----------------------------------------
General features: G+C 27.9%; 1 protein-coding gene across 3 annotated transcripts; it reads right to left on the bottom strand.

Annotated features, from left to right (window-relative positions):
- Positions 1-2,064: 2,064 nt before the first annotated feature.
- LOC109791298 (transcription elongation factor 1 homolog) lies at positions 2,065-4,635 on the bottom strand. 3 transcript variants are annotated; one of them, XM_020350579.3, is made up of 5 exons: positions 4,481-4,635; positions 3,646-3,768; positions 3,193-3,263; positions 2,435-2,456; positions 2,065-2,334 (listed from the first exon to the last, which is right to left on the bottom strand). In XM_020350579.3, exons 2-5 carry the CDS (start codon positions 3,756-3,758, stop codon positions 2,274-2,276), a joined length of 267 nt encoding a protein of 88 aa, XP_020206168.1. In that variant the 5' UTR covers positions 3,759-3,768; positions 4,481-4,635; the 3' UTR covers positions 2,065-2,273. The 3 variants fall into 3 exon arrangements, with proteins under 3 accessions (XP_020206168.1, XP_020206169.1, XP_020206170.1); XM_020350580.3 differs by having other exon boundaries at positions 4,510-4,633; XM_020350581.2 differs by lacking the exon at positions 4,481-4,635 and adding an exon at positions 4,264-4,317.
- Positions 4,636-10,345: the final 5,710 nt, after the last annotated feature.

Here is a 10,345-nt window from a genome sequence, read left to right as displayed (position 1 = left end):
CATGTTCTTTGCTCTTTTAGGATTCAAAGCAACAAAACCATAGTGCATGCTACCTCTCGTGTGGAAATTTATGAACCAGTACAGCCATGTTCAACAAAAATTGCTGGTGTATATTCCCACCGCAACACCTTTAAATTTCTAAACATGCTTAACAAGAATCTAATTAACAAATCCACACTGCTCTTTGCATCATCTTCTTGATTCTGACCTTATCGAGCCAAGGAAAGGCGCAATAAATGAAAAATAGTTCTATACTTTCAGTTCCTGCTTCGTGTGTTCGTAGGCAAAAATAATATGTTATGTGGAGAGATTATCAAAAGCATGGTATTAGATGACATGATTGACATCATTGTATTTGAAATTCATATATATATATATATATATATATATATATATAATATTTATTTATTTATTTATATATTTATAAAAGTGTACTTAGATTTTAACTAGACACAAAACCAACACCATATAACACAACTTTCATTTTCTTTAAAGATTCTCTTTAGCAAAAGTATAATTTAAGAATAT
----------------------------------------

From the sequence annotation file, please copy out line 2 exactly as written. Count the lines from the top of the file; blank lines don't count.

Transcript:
Annotated features, from left to right (window-relative positions):